The ANZ bank completed the simplification of its wealth division with the $2.85 billion sale of its life insurance business to the local arm of global financial services company Zurich.
The deal, which includes $1 billion of upfront reinsurance commission from Zurich, won’t have an impact on the bank’s profit. On the balance sheet, the asset is replaced with cash.
“We’ll be a slightly smaller company as a result, so we’ll have less capital out there and we’ll have slightly less earnings,” says the ANZ’s CEO Shayne Elliott. “But in terms of returns, the returns on that capital really don’t change the whole lot.”
A decision won’t be made on what to do with the capital until later next year. However, extra dividends and buybacks are on the table.
“Depending on where we are at the time, we’ll have to have a look at how much capital we need to run the bank; how much capital we need to satisfy our regulatory responsibilities,” says Elliott.
“And if we have excess then there are options to return it. Generally those things would be through either dividends, although our ability there would be constrained by franking or potentially through buybacks of some description.”
The bank’s 300 ANZ financial planners will stay.
The latest deal follows the sale of ANZ’s OnePath pensions and investments and aligned dealer groups business to wealth manager IOOF in October for $975 million.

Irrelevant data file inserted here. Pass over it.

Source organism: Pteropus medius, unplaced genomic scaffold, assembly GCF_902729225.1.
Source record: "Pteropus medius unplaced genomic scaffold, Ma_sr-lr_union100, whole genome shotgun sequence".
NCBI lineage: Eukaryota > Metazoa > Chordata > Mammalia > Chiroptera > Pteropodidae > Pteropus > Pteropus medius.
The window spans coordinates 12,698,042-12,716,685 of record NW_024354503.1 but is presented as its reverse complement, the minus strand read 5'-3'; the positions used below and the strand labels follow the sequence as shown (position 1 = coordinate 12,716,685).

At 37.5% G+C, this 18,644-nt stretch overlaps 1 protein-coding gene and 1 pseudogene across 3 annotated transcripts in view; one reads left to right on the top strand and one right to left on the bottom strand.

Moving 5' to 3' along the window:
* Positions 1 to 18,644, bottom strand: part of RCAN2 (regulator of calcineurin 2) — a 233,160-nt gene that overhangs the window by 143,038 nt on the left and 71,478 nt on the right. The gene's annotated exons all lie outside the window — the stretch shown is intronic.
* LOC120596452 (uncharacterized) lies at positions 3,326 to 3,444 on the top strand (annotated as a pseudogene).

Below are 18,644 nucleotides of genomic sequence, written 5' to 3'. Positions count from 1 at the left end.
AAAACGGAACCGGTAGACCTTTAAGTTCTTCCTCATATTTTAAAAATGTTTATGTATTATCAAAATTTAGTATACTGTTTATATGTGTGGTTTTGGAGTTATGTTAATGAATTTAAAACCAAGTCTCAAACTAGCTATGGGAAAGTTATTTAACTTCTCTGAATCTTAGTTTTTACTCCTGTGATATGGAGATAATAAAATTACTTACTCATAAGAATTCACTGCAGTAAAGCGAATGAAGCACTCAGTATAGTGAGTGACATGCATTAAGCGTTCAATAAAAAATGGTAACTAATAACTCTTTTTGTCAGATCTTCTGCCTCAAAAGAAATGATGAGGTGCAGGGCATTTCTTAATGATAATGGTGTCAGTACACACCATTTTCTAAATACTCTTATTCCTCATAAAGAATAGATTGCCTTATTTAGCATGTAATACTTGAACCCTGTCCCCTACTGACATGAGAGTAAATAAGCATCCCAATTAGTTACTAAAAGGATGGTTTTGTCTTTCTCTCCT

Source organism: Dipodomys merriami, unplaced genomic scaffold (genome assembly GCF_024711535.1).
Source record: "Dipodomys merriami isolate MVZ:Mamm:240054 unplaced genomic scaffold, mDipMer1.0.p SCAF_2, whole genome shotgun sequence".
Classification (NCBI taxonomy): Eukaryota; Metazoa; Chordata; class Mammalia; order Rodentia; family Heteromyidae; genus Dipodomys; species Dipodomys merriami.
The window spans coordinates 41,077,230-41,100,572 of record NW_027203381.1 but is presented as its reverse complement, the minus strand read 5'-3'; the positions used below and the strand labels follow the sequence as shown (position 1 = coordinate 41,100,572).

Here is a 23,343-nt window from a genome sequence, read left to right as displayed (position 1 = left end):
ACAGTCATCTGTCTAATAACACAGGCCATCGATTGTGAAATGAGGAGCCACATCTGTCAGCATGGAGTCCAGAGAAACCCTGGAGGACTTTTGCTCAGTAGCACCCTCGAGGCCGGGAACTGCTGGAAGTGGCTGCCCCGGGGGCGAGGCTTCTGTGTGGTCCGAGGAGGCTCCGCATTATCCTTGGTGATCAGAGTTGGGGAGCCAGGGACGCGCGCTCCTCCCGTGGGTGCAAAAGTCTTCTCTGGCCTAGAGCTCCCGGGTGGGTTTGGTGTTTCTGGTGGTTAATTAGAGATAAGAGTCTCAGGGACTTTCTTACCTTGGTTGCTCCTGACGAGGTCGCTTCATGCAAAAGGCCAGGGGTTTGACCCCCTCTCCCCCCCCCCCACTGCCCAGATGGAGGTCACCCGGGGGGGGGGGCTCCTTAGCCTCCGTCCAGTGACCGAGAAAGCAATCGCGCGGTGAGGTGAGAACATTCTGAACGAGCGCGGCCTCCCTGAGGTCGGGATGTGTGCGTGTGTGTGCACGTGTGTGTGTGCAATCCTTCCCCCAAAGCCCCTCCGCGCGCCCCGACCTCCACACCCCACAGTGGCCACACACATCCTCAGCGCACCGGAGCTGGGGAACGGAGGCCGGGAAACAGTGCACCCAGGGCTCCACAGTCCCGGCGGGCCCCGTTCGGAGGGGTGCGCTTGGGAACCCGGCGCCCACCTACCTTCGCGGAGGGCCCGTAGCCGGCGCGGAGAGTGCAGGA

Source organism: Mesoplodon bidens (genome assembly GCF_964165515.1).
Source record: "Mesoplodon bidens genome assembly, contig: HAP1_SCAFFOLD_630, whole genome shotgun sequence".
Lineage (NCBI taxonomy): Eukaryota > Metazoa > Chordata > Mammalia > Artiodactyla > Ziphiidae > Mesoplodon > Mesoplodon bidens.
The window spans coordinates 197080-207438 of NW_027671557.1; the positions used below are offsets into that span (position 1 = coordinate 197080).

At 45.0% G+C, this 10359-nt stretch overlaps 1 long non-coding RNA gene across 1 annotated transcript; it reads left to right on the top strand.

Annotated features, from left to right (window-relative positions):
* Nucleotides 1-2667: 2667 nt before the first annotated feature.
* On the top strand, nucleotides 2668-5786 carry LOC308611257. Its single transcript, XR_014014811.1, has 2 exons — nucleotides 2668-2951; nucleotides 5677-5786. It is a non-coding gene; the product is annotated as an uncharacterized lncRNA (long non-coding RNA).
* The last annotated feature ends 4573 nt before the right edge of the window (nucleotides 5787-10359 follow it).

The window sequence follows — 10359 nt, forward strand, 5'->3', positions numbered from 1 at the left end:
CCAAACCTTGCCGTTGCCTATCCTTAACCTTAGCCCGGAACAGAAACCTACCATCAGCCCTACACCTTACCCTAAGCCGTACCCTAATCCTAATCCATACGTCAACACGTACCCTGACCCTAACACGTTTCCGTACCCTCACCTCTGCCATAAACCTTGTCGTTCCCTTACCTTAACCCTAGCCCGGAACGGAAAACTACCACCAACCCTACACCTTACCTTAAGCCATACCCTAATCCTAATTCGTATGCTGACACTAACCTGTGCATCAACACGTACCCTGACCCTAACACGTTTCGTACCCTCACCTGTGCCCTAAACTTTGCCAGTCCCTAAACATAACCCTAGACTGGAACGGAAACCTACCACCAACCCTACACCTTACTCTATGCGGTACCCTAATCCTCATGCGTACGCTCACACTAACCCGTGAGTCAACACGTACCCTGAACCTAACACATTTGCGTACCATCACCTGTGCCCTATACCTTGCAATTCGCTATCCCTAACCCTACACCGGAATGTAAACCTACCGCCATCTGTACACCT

The bank has now raised $3.83 billion by getting out of the insurance business. However, it will continue to offer life insurance products to its customers.
Zurich will become Australia’s largest retail life insurer as measured by in-force premiums with more than 1.5 million customers. IOOF will have a top-five superannuation platform with the second largest aligned financial advice network.
The bank says the latest sale is another step in ANZ’s strategy to create a bank focused on retail and business banking in Australia and New Zealand, and Institutional Banking across the region.
Elliott, who in January 2016 replaced former CEO Mike Smith who was big on building an Asia business, has pulled the bank away from retail banking in the region to focus on institutional customers.
He says it now feels like the back of the simplification process has been broken.
“We’re more than halfway through, we have simplified by selling some partnership stakes in Asia,” he says.
“We’ve sold quite a number of businesses in fact I think at last count up to about 17 disposals some big and obviously a lot quite small.
“So I think we’ve really got momentum on that. We’ve reduced the number of products that are available in our branches which is again another important part of simplification.”
ANZ and Zurich will enter into a 20–year strategic alliance to offer life insurance solutions through ANZ’s distribution channels.
“Partnering with Zurich is the best outcome for ANZ customers given it will become Australia’s leading life insurer with the scale to invest in product and digital innovation,” says ANZ Group Executive Wealth Australia Alexis George.
“This transaction will complete the simplification of ANZ’s Australian wealth business, however we will continue to work hard to minimise any disruption to our customers during the transition.”
ANZ expects to complete the Zurich deal in late 2018.
The bank in October posted a 18% rise in annual cash profit to $6.94 billion as the bank restructures its business to be more agile, bringing down costs for the first time since 1999.
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